Choosing Your Medical POA

When creating an estate plan, you should carefully choose a medical power of attorney. The person you appoint must be a competent adult at least 18 years old. Minors can’t act as anyone’s POA.

You should also consider these characteristics when deciding whom you want to designate:

  • Remains calm in a tense situation
  • Communicates with family members regularly
  • Makes quick decisions regarding treatment and other necessary choices
  • Asks questions if confused about treatment options
  • Feels comfortable making vital decisions on the spot
  • Knows how to take control and instruct healthcare professionals confidently
  • Follows through with your directives regardless of personal opinions

Whoever you choose, it should be someone you know will keep your best interests in mind and follow all instructions you provide. If you can’t trust the person you pick, they shouldn’t be your medical POA.

How to Create a Medical Power of Attorney

Creating a valid and enforceable medical POA requires following these steps:

  • Determine whether you need a medical POA – If you want control over your healthcare decisions, you should designate a medical power of attorney. Without one, your doctors can make the decisions they believe are best while caring for you. That could result in extraordinary measures to keep you alive when that’s something you don’t want.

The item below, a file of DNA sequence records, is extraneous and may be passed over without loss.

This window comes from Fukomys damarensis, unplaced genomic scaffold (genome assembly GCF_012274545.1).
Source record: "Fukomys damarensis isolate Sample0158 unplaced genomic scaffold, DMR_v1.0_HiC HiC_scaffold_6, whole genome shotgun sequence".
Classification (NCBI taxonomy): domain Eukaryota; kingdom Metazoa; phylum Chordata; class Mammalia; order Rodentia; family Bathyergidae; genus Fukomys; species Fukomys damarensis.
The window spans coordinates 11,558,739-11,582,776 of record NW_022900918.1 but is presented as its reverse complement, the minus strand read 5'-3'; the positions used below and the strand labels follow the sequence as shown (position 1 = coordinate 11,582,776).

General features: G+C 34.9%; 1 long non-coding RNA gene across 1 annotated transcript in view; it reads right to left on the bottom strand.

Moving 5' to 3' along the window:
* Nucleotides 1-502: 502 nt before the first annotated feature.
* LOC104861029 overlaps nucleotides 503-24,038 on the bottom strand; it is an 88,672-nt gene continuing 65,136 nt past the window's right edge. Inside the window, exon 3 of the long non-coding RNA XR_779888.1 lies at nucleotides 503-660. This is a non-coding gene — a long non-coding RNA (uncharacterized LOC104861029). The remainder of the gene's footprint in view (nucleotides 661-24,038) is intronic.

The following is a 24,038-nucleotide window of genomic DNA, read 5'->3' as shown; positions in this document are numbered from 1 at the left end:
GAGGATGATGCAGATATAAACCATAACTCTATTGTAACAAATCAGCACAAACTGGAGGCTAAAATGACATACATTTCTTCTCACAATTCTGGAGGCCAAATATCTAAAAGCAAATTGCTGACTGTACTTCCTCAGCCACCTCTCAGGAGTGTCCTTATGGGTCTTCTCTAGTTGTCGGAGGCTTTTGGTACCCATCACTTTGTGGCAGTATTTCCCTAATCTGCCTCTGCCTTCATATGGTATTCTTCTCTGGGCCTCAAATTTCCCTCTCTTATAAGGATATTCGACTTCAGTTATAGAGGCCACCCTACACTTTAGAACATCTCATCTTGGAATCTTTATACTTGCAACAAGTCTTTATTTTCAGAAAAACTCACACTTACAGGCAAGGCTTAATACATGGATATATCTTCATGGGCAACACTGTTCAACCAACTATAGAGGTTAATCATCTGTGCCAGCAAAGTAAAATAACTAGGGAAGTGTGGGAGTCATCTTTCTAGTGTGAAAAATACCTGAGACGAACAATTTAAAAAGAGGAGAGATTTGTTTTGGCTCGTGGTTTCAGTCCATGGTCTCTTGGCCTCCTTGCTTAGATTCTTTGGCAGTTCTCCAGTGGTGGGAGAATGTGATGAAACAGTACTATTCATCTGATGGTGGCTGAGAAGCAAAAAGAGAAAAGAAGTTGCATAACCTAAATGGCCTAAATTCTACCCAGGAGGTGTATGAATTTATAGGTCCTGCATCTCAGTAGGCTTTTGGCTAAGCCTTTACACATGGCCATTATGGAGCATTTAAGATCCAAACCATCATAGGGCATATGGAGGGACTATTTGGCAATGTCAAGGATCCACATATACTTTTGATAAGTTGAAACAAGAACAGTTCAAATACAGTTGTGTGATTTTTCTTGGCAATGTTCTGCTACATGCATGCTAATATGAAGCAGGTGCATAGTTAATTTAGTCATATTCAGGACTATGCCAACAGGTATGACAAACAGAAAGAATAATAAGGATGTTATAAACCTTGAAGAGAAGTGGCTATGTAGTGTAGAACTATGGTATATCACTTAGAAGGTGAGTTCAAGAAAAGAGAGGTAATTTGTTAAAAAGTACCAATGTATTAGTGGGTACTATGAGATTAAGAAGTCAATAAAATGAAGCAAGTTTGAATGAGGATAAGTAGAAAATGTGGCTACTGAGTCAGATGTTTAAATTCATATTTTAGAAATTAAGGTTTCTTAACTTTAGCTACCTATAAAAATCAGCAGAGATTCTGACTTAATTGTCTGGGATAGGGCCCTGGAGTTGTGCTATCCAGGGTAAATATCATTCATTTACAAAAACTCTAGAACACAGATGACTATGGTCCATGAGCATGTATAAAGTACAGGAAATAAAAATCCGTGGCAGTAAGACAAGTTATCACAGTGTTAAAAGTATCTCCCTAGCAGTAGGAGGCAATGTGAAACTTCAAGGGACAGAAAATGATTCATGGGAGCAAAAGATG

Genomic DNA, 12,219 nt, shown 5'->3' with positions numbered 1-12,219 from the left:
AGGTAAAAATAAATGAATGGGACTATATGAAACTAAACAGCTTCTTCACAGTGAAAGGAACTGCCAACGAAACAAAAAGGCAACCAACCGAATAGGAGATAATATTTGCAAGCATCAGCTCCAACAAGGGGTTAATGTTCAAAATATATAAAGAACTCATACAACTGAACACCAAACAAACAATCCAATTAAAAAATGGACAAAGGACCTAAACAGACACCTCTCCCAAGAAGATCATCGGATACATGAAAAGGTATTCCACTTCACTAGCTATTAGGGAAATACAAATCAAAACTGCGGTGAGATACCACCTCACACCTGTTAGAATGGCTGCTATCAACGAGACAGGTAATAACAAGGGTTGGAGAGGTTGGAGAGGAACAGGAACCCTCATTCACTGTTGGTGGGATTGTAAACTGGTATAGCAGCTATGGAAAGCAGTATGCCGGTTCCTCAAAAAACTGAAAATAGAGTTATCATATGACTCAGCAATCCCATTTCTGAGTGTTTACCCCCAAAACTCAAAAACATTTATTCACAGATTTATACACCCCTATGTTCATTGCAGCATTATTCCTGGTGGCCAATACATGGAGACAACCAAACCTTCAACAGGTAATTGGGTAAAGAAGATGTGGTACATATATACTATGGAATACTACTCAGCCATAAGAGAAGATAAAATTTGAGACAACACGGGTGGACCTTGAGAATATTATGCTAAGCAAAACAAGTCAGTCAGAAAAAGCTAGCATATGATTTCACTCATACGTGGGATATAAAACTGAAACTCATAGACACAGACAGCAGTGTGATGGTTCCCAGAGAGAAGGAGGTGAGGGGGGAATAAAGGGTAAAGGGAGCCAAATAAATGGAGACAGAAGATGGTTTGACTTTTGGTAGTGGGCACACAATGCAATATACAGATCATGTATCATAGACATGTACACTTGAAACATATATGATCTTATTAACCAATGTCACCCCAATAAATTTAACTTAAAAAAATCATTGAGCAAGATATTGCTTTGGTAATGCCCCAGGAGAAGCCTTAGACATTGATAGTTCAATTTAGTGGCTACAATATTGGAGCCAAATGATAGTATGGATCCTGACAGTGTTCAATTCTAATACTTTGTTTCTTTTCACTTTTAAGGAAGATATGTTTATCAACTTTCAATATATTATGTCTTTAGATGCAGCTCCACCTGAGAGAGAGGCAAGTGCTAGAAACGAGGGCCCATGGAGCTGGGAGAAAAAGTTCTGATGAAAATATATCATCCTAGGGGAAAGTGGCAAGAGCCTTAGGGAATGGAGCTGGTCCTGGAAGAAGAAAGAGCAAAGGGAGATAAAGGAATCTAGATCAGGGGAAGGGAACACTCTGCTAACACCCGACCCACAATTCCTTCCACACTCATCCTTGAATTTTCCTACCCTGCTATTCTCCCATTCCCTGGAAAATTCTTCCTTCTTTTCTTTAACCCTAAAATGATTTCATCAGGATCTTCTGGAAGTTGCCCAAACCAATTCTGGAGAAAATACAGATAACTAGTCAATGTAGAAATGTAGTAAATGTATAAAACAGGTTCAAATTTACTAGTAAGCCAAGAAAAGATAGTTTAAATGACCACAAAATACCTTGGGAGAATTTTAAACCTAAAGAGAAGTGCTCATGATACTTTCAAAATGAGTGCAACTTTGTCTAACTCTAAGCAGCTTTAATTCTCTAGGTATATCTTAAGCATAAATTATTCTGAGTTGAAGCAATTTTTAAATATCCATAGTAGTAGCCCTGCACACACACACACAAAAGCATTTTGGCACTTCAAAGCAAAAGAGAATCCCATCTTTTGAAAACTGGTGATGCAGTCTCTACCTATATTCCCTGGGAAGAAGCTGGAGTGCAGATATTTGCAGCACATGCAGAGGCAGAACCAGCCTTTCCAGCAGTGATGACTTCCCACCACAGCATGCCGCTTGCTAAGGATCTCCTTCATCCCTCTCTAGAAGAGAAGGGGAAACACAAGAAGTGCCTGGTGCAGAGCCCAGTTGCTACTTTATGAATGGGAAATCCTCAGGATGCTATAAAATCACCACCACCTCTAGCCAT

• Pick a dependable agent – You should only choose a medical POA you know you can rely on to make the decisions you want to be made. An emotional or irrational family member might choose medical options that aren’t in line with your wishes.
  • Complete the paperwork – You have to fill out several different forms to establish a medical power of attorney. It’s only valid if you sign it in front of a notary public or two witnesses.

Contact Us

Staubus and Randall has a team of estate planning lawyers with over 100 years of combined legal experience. We assist Dallas clients with cases involving wills, trust, powers of attorney, and additional elements of estate plans. You can count on us to meet your needs and protect your future.

If you want to create a medical power of attorney for your estate plan, do not hesitate to contact Staubus and Randall. One of our Dallas estate planning lawyers can meet you for a free consultation to discuss what we can do for you. Call now at 214-691-3411.

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Frequent Asked Questions

Estate planning is the arrangement of transferring a person’s assets and property after their death. The estate plan you create may consist of cars, homes, life insurance, assets, real estate, jewelry, and other types of personal property. When you create an estate plan, you must sign it in front of a notary public.

Even if you don’t have many assets, it’s still a good idea to create an estate plan, so that loved ones won’t argue over who gets what when you pass away. Your estate plan will ensure everything you own goes to specified parties and doesn’t end up in the wrong hands.

Typically, those with extensive or complex assets will hire an estate planning lawyer to help draft their will. Many use a will to divide personal property, such as a home, among their family members. When you’re preparing your will, you need to make sure you meet specific legal requirements. Having a witness present when you’re signing the documents is crucial.